This tentativeness on the precise meaning of human deification, though, does not mean that Latter-day Saints are pulling back from enthusiastic embrace of the idea of human deification. Not at all. In a January 2020 devotional address at Brigham Young University, Elder Ronald A. Rasband said, “You have the capacity to become gods and goddesses in a realm . . . that promises light and goodness and peace everlasting.”[29] With the straightforwardness of statements like that, what should we make, then, of the tentativeness on display above?

For one thing, it does seem that Church leaders and members have sensed the need to contextualize and qualify their statements about theosis, given all of the potential for misunderstanding discussed earlier. A key example of this kind of contextualization and qualification is an officially produced Church Gospel Topics essay called “Becoming Like God.” That essay includes long passages of Joseph Smith’s crowning King Follett sermon and references to early Christian luminaries like Clement, Basil, and Dyonisius, as well as a discussion of Church President Lorenzo Snow’s oft-cited couplet: “As man now is, God once was: As God now is, man may be.” The essay then says, “Little has been revealed about the first half of this [Lorenzo Snow’s] couplet, and consequently little is taught. When asked about this topic, Church President Gordon B. Hinckley told a reporter in 1997, ‘That gets into some pretty deep theology that we don’t know very much about.’ When asked about the belief in humans’ divine potential, President Hinckley responded, ‘Well, as God is, man may become. We believe in eternal progression. Very strongly.’”[30]

In other words, it seems that Latter-day Saints are now trying to convey something of their own apophatic approach to this. We are saying, Here is what exaltation does not mean about God or about us: in the spirit of Elder Packer and President Hinckley, no one will ascend above him; he will always be our God and our Father; Jesus Christ will always be our Savior.

The second caveat is that this is not only a recent phenomenon, even if the tone and the emphasis in these statements do reflect recent paradigm shifts. And that is why attention to the Doctrine and Covenants on this point is crucial. While Latter-day Saints and their leaders have often felt free in the past to speculate about the wonders of eternity, the “asymptotic” view of the God/human relationship in Latter-day Saint thought has been simultaneously present from the beginning, even if it has not always been foregrounded in Latter-day Saint discourse. A point that must be emphasized—and strongly so—is that the clearest exposition in Latter-day Saint scripture of just how expansive the Church’s view of deified humans is comes in Doctrine and Covenants 132, the revelation about the eternal nature of marriage. This section (and the previous one) highlights that deification is ultimately possible only for married couples; as President Russell M. Nelson has said, “Exaltation is a family matter.”[31] Here’s what that seminal revelation teaches: sacramentally married couples who hold to their covenants “shall . . . be gods, because they have no end; . . . then shall they be gods, because they have all power” (Doctrine and Covenants 132:20). And yet, after all of that expansiveness, there still is this statement only four verses later: “This is eternal lives—to know the only wise and true God, and Jesus Christ, whom he hath sent” (Doctrine and Covenants 132:24; emphasis added). There remains a distinction—the deification of humans does not change the appropriateness of referring to God the Father as the “only wise and true God.”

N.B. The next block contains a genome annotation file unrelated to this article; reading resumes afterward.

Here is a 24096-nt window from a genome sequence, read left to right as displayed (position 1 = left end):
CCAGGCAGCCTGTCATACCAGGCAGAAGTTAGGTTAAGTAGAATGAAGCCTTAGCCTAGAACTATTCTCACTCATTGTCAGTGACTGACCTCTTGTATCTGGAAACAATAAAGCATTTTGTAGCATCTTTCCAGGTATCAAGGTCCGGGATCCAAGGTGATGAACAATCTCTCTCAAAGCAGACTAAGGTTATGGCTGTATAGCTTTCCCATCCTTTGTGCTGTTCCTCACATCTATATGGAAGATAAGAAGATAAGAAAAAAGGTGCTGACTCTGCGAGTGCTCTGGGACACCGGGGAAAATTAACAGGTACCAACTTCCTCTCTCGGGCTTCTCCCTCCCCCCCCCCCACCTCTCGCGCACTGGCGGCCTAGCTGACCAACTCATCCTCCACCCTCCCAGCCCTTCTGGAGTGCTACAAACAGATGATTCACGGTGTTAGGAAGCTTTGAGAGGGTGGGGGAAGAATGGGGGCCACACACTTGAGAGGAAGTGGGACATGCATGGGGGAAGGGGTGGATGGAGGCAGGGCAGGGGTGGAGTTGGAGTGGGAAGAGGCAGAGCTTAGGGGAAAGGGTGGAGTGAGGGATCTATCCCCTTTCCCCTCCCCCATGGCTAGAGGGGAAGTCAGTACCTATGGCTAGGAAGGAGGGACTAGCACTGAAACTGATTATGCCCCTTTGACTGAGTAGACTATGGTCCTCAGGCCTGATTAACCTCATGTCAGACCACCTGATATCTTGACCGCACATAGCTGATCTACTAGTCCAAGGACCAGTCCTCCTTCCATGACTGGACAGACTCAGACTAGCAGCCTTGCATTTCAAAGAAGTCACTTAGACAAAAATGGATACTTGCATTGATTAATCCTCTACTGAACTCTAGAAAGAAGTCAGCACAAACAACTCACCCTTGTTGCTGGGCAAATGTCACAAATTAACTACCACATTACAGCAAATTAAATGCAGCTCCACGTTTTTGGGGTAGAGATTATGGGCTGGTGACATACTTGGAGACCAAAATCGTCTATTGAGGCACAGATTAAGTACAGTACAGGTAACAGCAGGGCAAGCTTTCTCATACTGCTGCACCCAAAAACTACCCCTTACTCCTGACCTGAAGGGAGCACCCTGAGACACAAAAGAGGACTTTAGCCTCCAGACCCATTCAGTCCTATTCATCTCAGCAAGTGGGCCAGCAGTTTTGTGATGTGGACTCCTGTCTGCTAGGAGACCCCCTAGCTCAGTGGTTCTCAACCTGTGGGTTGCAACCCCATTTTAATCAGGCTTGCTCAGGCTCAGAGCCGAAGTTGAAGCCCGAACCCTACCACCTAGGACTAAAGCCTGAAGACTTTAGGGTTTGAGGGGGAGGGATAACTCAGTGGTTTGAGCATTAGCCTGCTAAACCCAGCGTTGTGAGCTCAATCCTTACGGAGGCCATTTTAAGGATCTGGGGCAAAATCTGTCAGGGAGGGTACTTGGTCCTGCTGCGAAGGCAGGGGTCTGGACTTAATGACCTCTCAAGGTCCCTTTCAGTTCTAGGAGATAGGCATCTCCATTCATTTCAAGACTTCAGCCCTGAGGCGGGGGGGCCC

I recognize that at first glance, the sense that in Latter-day Saint theology the God-human relationship is one based on a difference of degree rather than a difference of kind will simply be a nonstarter for some. However, what should not be missed is that this difference in degree is so apparently profound that it will never cease to exist.

What is at stake here seems to be the worshipability or worship-worthiness of God in the Latter-day Saint theological worldview. Can using Orthodox/Palamite distinctions about essence and energies help in assessing that? Can this be profitably employed to emphasize that Latter-day Saints—like Orthodox Christians—do not believe that they will become the same as God, if sameness is meant to imply that they will ever exist independently of him and his deifying grace, even though they—like Orthodox Christians—talk about being “made equal with him” (Doctrine and Covenants 88:107)? Importantly, God—whom Joseph Smith addressed in a canonized 1836 prayer, as the “Almighty,” who “[sits] enthroned, with . . . an infinity of fulness” (Doctrine and Covenants 109:77)—is always the one doing the making equal. For Latter-day Saints, God’s enduring fatherhood and supremacy imply a resonance with the Orthodox understanding that humans become “gods by grace—and only by grace.